Chinese news papers showing U.S. President Donald J. Trump at a newsstand in Shanghai, China January 21, 2017. REUTERS/Aly Song(reuters_tickers)
BEIJING (Reuters) - Chinese state media on Saturday said that it hoped the new U.S. administration of President Donald Trump understood the importance of relations with China, but that Beijing should also prepare for the worst.
On the campaign trail, Trump railed against China, accusing it of stealing American jobs, and also angered Beijing by taking a call from the president of self-ruled Taiwan, which China views as a wayward province with no right to formal foreign ties.
While Trump made no direct mention of China in his inaugural address, he struck a defiant tone, saying American workers have been devastated by the outsourcing of jobs abroad.
In a front page commentary, the overseas edition of the ruling Communist Party's official People's Daily said the two countries should not try to force each other into submission, but look for win-win cooperation and manage their disputes.
"The new U.S. government should realize that it's normal for these two great countries to have problems and disagreements. What is crucial is to control and manage disputes and find a way to resolve them," it said.
"China hopes the inauguration of the new U.S. president can be a new starting point for the development of China-U.S. ties," the paper said.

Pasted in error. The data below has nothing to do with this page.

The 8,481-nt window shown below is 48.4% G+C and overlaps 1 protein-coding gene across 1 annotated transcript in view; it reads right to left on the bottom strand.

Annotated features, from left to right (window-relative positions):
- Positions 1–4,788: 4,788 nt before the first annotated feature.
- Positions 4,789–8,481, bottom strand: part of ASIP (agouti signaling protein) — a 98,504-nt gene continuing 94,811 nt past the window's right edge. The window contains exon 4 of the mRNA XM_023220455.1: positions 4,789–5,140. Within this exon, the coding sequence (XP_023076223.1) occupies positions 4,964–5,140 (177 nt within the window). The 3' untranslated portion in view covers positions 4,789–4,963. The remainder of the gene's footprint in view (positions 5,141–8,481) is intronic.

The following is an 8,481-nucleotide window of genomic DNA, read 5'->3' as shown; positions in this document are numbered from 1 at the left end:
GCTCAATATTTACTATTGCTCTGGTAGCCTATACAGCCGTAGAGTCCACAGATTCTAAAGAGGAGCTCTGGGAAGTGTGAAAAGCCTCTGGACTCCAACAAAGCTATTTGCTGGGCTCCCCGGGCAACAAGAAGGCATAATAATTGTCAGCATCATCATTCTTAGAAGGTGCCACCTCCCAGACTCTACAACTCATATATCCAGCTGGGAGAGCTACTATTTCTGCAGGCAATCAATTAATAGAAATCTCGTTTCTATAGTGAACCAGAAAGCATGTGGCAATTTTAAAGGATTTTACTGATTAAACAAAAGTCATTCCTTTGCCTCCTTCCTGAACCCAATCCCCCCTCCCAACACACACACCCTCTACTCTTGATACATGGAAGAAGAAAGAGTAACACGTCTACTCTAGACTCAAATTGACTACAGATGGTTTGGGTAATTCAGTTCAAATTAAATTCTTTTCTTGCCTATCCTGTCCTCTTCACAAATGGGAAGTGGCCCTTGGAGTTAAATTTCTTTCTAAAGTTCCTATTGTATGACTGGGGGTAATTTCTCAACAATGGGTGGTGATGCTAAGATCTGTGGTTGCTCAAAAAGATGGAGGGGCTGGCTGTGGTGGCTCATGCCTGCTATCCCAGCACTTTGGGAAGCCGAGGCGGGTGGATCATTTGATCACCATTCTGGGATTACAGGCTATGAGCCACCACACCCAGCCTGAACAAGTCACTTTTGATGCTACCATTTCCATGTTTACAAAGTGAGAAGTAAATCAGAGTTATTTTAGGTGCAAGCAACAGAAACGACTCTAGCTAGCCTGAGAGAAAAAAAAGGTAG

"The stable and healthy development of relations accords with the interests of both peoples, and is the common expectation of the international community."
Sister paper the Global Times, an influential publication which often strikes a stridently nationalistic tone, noted that while Trump has said a lot about China, his actual policy has yet to take shape.
"Definitely, the Trump administration wants to boost exports to China and relocate factories from China back to the US. Taiwan will be merely a bargaining chip for them to put trade pressure on China," it said in an editorial.
The paper said Trump's China policy will hinge on how well he understands the overlapping interests of the world's two largest economies and whether he will be motivated enough to change the existing structure with force.
"Undoubtedly, the Trump administration will be igniting many 'fires' on its front door and around the world. Let's wait and see when it will be China's turn."
(Reporting by Ben Blanchard; Editing by Shri Navaratnam)